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Because I’m trans, I live in the shadows in Cameroon

In Cameroon and many other African countries, transgender people encounter curiosity but also hostility when they appear in public. This is the story of one trans woman who doesn’t dare to walk outside during daylight hours.

From the African Human Rights Media Network

Eastern Cameroon borders Chad, Central African Republic and the Republic of the Congo.

By Courtney Stans

Tall, her hips swaying, her hair blowing free in the wind, 25-year-old Ebro (a pseudonym) lives in fear.

In appearance, she is a beautiful woman, though she was biologically male at birth.

Like a bat, she only goes out at night. If Ebro walked outside her one-bedroom home in eastern Cameroon during daylight hours, she might be lynched.

“I always felt like a woman in my soul so, for my own health, I chose to express that in my appearance,” she said.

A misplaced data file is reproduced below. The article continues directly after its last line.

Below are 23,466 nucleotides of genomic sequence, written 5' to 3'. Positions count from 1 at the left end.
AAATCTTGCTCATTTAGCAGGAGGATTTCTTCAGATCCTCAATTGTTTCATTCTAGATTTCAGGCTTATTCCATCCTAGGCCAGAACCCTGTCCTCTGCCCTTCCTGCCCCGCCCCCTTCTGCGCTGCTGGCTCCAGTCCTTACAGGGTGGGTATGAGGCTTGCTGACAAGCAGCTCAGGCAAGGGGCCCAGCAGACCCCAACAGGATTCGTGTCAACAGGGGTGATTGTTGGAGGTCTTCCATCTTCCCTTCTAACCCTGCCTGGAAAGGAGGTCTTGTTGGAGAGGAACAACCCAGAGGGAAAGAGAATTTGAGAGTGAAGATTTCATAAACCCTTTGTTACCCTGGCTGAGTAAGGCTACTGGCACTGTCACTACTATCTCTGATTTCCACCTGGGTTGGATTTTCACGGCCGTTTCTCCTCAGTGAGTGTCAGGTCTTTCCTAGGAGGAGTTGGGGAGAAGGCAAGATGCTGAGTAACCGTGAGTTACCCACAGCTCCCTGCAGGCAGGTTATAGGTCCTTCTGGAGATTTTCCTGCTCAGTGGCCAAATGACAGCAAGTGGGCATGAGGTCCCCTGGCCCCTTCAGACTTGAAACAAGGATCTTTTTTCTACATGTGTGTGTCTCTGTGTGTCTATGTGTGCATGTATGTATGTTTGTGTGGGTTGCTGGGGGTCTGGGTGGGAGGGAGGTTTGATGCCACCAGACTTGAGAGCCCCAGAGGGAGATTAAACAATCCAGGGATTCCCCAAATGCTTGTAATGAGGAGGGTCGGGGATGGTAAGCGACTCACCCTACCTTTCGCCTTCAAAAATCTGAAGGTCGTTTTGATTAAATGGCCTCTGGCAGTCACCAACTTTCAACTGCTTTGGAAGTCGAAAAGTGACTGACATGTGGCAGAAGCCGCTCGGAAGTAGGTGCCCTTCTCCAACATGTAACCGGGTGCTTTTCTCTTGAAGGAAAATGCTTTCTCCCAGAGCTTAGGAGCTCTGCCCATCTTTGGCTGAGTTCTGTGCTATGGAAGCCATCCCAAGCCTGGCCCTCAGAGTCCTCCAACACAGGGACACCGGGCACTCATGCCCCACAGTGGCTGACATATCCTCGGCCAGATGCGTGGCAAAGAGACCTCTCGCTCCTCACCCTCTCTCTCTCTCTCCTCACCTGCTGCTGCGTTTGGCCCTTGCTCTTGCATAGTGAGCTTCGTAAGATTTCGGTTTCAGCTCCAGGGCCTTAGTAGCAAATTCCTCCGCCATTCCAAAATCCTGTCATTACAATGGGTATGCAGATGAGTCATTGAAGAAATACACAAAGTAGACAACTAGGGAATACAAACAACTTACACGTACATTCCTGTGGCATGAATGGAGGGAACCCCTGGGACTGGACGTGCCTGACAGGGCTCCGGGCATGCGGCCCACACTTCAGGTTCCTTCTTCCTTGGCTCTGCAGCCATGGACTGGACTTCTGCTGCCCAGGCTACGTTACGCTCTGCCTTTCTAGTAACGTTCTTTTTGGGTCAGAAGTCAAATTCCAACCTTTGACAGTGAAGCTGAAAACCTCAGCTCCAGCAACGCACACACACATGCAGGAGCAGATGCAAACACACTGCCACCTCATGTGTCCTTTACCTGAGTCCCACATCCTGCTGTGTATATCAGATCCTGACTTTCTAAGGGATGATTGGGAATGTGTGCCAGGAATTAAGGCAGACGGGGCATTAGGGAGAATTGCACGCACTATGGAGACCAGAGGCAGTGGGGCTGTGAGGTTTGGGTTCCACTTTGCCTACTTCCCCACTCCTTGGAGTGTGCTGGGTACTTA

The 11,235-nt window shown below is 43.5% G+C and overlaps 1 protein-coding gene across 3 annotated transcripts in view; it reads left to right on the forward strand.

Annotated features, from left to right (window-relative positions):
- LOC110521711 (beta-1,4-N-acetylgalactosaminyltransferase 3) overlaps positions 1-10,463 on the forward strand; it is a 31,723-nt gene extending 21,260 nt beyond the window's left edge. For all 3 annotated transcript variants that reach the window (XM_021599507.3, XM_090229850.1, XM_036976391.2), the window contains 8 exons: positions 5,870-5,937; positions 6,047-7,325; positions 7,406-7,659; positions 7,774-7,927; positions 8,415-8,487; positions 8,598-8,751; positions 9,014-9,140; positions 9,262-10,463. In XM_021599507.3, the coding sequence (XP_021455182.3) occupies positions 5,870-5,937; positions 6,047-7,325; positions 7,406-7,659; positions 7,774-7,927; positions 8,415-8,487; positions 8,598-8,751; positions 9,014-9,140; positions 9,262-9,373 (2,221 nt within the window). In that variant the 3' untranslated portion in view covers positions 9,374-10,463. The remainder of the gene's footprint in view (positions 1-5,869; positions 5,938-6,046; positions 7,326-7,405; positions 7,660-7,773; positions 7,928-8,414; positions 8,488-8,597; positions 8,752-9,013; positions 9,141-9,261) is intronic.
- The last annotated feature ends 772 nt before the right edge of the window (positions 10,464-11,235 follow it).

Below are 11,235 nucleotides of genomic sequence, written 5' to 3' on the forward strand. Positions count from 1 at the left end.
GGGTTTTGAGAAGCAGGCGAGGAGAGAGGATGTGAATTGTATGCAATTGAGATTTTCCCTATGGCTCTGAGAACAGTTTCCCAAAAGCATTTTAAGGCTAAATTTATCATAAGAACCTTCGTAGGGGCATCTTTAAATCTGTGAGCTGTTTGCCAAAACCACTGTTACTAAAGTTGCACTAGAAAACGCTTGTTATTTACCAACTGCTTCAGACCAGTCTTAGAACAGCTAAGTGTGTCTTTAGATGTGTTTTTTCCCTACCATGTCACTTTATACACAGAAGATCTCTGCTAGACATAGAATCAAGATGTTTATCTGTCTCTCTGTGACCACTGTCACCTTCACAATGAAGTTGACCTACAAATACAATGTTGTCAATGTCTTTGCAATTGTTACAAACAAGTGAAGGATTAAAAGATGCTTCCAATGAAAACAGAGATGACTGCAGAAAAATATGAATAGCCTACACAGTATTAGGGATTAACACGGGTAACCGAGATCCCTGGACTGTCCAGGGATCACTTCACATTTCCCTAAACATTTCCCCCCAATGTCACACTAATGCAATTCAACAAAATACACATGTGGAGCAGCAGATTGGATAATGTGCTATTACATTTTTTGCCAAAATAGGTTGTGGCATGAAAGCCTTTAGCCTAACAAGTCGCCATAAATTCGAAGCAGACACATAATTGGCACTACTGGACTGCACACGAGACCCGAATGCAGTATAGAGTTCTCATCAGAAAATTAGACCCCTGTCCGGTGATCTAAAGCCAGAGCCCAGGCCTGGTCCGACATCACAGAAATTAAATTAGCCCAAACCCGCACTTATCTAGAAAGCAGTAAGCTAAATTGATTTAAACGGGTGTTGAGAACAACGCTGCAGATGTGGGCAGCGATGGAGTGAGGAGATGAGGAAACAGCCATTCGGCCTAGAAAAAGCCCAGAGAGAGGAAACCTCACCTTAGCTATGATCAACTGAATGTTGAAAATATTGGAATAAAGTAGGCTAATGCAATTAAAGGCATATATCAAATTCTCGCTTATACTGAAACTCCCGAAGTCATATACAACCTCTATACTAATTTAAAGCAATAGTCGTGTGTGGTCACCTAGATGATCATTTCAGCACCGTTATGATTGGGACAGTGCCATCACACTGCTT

At the time, she was only 18, but her family immediately rejected her.

“I’ve learned to live with the hurtful judgments of others, but it’s difficult. I don’t dare to show myself in broad daylight. If I did, I would fear being lynched,” Ebro said.

She has never received any professional or commercial training, so now she depends on sex work. At least it’s an occupation that allows her to work nights.

“My life has to be very well organized,” she said. “I have to do my shopping in the morning when I get home after a hectic night. I always keep necessary supplies on hand, so I don’t need to go out during the day.”

Despite the difficulties she faces, Ebro said, “Currently, I feel good. It’s good to be alive even if it is still difficult for me to live like everyone else — going out during the day, shopping, walking, having friends and visitors, having fun and having a decent job. ”

The East is a region of Cameroon that borders several other African countries. Society there is very traditional.

The expansion of Islam there makes it risky for LGBTI people to come out into the open, but Ebro dreams that she will some day be able to do so.

“My wish is to be accepted and tolerated despite my gender identity and expression,” she said.

The author of this article, Courtney Stans, is a journalist in Cameroon who writes under a pseudonym. Contact her at [email protected].